Friday, December 31, 2004
The title of today's entry comes from a 1980's marketing campaign from the bicycle component manufacturer Campagnolo. Perhaps I should say THE bicycle component manufacturer. Campy, recently covered in Bicycling Link, is a company that defies business logic....Its products are overpriced, they play in only about a third of the huge biking industry. Yet it maintains a cult like following, replete with laudatory web sites such as Campy Only link, and eBay auctions of old parts scale to the thousands of dollars.
Cult members are not rational people, then again, no specimen of species Homo can claim rationality. I don't care what your ROI calculator says, seldom is any purchase (or for that matter, non-purchase) rational. Whether you are an evolutionist, or and intelligent designer, there lies deep within our being a highly emotional animal that drives our decisions. It doesn't' matter if you are buying a packet blasting box of copper that lies deep within the dark recesses of a network center, or a double non-fat capp with sprinkles....emotions are at work.
Campy riders are NOT RATIONAL. But whether they are riding or just admiring their Campy bike, they are have an emotional experience, a visceral, real, feeling that the product they are regarding is the BEST. In the Bicycling article a rider with 35 Campy dressed bikes says "They don't just make tools for riding, they put art into their work and that's the mojo". Mojo......if your product is going to succeed, you need it.
Thursday, December 23, 2004
Just when I was about ready to go to a smart phone vs. carrying two devices. This artcile from RCRNews. Link
Tuesday, December 21, 2004
In the never ending quest to gain an advantage, the chemicals are beating their way to the cubicle next door.
Dialing for DNA
Maybe this is how the mutant generation finally comes to life. It looks like your cell phone can alter your DNA, but it "doesn't harm your health". Funny, it doesn't seem like it will make you stronger. Mobile phones 'alter human DNA' A study finds mobile phones damage human DNA in the lab - but does not show they harm health.
I'm betting the telecom companies are praying that there is no damage to our "denial" gene.
Monday, December 13, 2004
While the US struggles with star athlete's injecting, rubbing in and swallow a witches brew performance enhancing chemicals, it appears some folks in the Ukraine were purposely trying to destroy Viktor Yushchenko's star power....with dioxin! Story from ABC:
Sunday, December 12, 2004
So what do you do if you are a drug lord and the Colombian / US governments are conspiring to destroy your very profitable crop? You hire scientists to help you genetically modify your crop to produce higher drug levels and resistance to herbicides. Link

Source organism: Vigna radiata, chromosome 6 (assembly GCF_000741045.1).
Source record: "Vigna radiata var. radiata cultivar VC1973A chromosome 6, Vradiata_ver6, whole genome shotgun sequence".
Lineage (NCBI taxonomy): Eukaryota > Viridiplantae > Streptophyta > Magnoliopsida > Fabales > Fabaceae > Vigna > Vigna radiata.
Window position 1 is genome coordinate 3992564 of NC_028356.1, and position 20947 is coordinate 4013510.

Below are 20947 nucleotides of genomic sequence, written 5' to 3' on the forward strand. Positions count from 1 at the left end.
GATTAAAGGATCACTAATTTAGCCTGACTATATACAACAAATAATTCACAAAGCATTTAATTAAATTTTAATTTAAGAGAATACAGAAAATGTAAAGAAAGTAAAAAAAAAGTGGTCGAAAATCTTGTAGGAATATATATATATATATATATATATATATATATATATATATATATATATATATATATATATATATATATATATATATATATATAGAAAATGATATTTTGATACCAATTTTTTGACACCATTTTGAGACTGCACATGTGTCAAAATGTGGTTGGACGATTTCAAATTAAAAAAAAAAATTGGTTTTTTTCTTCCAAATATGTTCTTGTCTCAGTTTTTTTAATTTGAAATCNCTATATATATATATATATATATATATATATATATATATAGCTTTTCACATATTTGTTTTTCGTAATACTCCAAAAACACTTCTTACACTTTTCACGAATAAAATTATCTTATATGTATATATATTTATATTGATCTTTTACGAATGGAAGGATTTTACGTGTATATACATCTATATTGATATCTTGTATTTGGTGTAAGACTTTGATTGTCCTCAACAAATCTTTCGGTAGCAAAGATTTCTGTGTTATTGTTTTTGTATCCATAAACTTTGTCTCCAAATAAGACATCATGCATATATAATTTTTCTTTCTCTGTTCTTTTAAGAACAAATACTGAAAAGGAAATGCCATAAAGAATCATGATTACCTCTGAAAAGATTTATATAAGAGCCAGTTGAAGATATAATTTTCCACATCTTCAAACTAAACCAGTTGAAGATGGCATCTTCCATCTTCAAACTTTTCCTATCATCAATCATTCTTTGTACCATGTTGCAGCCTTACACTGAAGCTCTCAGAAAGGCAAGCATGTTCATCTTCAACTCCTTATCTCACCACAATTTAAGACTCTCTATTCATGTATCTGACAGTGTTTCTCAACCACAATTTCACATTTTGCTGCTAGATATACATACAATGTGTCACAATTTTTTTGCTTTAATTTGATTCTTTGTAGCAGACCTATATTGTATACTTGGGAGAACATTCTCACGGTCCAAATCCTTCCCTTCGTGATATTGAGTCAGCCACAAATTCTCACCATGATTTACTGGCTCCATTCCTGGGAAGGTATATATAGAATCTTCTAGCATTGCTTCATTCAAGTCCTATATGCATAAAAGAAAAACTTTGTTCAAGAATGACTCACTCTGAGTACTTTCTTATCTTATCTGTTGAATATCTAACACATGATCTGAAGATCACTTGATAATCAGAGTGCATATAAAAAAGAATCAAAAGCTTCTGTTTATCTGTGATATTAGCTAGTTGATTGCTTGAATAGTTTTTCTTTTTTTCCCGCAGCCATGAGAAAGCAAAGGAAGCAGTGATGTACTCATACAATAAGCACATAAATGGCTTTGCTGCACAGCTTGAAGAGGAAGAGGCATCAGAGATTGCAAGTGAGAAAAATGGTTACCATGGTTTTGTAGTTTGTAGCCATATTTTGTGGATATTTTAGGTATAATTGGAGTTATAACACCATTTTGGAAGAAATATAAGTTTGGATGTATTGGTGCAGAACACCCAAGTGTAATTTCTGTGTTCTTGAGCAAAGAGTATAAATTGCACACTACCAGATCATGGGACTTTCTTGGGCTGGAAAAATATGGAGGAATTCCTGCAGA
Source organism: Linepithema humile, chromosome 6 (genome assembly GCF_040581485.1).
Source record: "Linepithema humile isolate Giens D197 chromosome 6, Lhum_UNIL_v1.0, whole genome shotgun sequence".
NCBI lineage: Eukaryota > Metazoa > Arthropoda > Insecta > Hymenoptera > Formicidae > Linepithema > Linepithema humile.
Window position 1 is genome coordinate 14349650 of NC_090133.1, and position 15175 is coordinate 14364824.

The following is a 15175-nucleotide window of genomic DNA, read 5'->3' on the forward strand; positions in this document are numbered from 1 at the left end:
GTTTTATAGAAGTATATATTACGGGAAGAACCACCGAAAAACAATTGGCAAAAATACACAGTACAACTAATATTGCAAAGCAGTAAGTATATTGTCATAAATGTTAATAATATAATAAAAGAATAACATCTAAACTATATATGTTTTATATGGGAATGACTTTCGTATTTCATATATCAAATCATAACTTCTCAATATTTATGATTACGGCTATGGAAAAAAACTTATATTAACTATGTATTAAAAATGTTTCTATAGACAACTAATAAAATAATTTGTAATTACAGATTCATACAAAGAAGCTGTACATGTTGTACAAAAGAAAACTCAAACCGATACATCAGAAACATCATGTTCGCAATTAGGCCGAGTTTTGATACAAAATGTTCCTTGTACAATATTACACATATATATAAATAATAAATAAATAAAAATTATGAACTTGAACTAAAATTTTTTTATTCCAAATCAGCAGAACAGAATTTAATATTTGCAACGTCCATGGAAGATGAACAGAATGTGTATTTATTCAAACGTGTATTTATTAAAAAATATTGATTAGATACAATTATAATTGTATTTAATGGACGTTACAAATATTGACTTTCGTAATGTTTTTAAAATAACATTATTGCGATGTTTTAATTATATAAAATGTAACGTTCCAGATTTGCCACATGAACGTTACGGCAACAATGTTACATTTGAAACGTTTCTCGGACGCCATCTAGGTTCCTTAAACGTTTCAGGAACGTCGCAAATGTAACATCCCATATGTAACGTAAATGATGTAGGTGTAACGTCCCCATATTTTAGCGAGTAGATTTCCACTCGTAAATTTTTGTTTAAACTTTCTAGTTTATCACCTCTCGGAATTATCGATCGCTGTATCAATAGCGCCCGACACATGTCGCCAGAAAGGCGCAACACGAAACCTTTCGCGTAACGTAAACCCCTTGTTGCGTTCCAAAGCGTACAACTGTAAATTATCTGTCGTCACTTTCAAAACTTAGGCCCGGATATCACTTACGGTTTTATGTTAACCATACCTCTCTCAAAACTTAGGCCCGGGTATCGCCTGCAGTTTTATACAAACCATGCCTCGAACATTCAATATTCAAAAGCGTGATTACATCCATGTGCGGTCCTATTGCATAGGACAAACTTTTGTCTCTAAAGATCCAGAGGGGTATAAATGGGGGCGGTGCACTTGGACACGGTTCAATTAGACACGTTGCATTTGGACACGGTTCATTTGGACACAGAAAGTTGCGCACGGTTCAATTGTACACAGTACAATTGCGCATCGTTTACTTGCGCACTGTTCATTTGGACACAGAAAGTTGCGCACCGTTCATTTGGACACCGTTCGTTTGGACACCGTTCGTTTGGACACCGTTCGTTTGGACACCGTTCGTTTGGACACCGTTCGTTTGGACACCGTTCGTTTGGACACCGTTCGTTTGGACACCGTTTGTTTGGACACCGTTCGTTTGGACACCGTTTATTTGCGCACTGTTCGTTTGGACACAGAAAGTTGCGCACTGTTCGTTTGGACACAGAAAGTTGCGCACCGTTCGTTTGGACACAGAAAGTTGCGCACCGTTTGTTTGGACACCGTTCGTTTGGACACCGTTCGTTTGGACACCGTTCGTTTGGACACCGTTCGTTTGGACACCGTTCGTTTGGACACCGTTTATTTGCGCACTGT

The Red Queen effect in nature, or business (illicit or otherwise) can result in a metaphorical "arms-race". If the governments gain the advantage, you can bet on the narcos upping the ante on their side.
Friday, December 10, 2004
Forget the MBA, focus on Biology to get ahead in business.
Over the last few years I've been struck by the pervasiveness of "machine era" thinking in business executives. While some leaders have begun to embrace an "ecosystem" mindset, (see IBM's Sam Palmisano's HBR interview describing IBM as an "organism" Link, a depth of understanding of business ecosystems is still horribly lacking in today's leaders. So today's assignment is for you to put down HBR and download this paper from Theoretical Population Biology [via Complexity digest 2004.49]::
- Competitive Coexistence in a Dynamic Landscape This paper investigates the effect of a dynamic landscape on the persistence of many interacting species. We develop a multi-species community model with an evolving landscape in which the creation and destruction of habitat are dynamic and local in space. Species interactions are also local involving hierarchical competitive trade-offs.
Don't get turned off by the science...the modeling techniques the biologists use are available to innovative leaders in the business world.
Thursday, December 09, 2004
The Economist Technology Quarterly has a great example of an application of evolutionary computing...actually a technique known as interactive evolution. A crime victim is presented with a series of computer generated faces, choses six that look the most like the perp. The program creates a new generation of faces based on the first set of parents. The process continues until the victim can guide the program to a solid likeness of the bad guy.